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We consider four distinct policy levers available to states for raising bachelor’s degree completion rates in the U.S. through their public colleges and universities. We simulate these policies using elasticities from the existing literature and a matched College Board-National Student Clearinghouse dataset on enrollment and degree completion. Increasing spending at public college and targeted elimination of tuition and fees at four-year public colleges with an income cutoff are projected to be the most effective of these policies in terms of cost per additional BA degree. Reducing tuition and fees at public colleges and a distinct policy of moving students to the best available in-state public college (BISPO) are next best on a cost-benefit basis. Free community college policies are significantly less cost effective. While reducing community college tuition and fees to zero does lead to more Associates degrees, some students are drawn away from the fouryear sector in the process. Low-income students see the smallest gains from free community college policies since these students already face very low net prices of attendance.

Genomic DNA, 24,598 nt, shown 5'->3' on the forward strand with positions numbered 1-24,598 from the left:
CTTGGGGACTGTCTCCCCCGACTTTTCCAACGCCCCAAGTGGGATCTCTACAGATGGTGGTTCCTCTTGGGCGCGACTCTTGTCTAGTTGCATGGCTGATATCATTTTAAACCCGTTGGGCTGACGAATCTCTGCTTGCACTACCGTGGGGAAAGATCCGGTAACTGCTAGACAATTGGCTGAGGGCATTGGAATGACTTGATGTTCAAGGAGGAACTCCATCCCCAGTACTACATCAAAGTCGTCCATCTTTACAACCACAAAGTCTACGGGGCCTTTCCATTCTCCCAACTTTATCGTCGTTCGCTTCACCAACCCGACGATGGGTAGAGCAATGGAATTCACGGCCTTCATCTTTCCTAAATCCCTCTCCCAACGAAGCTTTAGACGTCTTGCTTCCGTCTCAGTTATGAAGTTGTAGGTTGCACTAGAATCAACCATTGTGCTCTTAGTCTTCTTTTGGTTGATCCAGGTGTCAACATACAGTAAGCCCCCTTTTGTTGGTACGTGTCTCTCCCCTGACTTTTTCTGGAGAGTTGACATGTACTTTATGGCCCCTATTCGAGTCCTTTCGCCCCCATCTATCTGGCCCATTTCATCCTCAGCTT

Avery, Christopher , Howell, Jessica , Pender, Matea , Sacerdote, Bruce. "Policies and Payoffs to Addressing America's College Graduation Deficit." Brookings Papers on Economic Activity (July 2019): 1-45.